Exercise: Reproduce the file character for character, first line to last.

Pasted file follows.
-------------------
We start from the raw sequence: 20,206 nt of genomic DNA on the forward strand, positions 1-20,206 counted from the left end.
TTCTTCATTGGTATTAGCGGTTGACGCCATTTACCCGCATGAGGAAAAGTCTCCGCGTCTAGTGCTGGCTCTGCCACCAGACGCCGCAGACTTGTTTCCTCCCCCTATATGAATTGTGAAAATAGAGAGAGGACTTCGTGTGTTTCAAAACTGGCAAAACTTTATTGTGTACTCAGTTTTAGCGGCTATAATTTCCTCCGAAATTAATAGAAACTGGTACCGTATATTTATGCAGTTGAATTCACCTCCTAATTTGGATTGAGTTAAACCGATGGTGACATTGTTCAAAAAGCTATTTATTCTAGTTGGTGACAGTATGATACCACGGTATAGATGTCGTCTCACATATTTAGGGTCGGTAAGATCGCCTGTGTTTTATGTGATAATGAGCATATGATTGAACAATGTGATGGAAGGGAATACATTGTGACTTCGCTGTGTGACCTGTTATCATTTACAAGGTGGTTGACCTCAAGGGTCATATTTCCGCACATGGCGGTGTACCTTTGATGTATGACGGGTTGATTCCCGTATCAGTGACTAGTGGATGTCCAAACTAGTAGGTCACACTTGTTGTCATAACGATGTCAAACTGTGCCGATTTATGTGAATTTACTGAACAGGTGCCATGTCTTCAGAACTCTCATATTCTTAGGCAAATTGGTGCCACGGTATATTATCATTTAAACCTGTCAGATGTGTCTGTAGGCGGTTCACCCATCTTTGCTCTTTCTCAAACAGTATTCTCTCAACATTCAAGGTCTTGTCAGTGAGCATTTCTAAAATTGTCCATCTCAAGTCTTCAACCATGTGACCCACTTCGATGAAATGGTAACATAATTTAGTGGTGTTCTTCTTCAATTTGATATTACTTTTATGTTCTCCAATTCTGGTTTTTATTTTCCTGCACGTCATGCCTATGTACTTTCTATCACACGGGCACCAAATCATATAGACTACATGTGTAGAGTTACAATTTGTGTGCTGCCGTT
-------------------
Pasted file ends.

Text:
We start from the raw sequence: 20,206 nt of genomic DNA on the forward strand, positions 1-20,206 counted from the left end.
TTCTTCATTGGTATTAGCGGTTGACGCCATTTACCCGCATGAGGAAAAGTCTCCGCGTCTAGTGCTGGCTCTGCCACCAGACGCCGCAGACTTGTTTCCTCCCCCTATATGAATTGTGAAAATAGAGAGAGGACTTCGTGTGTTTCAAAACTGGCAAAACTTTATTGTGTACTCAGTTTTAGCGGCTATAATTTCCTCCGAAATTAATAGAAACTGGTACCGTATATTTATGCAGTTGAATTCACCTCCTAATTTGGATTGAGTTAAACCGATGGTGACATTGTTCAAAAAGCTATTTATTCTAGTTGGTGACAGTATGATACCACGGTATAGATGTCGTCTCACATATTTAGGGTCGGTAAGATCGCCTGTGTTTTATGTGATAATGAGCATATGATTGAACAATGTGATGGAAGGGAATACATTGTGACTTCGCTGTGTGACCTGTTATCATTTACAAGGTGGTTGACCTCAAGGGTCATATTTCCGCACATGGCGGTGTACCTTTGATGTATGACGGGTTGATTCCCGTATCAGTGACTAGTGGATGTCCAAACTAGTAGGTCACACTTGTTGTCATAACGATGTCAAACTGTGCCGATTTATGTGAATTTACTGAACAGGTGCCATGTCTTCAGAACTCTCATATTCTTAGGCAAATTGGTGCCACGGTATATTATCATTTAAACCTGTCAGATGTGTCTGTAGGCGGTTCACCCATCTTTGCTCTTTCTCAAACAGTATTCTCTCAACATTCAAGGTCTTGTCAGTGAGCATTTCTAAAATTGTCCATCTCAAGTCTTCAACCATGTGACCCACTTCGATGAAATGGTAACATAATTTAGTGGTGTTCTTCTTCAATTTGATATTACTTTTATGTTCTCCAATTCTGGTTTTTATTTTCCTGCACGTCATGCCTATGTACTTTCTATCACACGGGCACCAAATCATATAGACTACATGTGTAGAGTTACAATTTGTGTGCTGCCGTT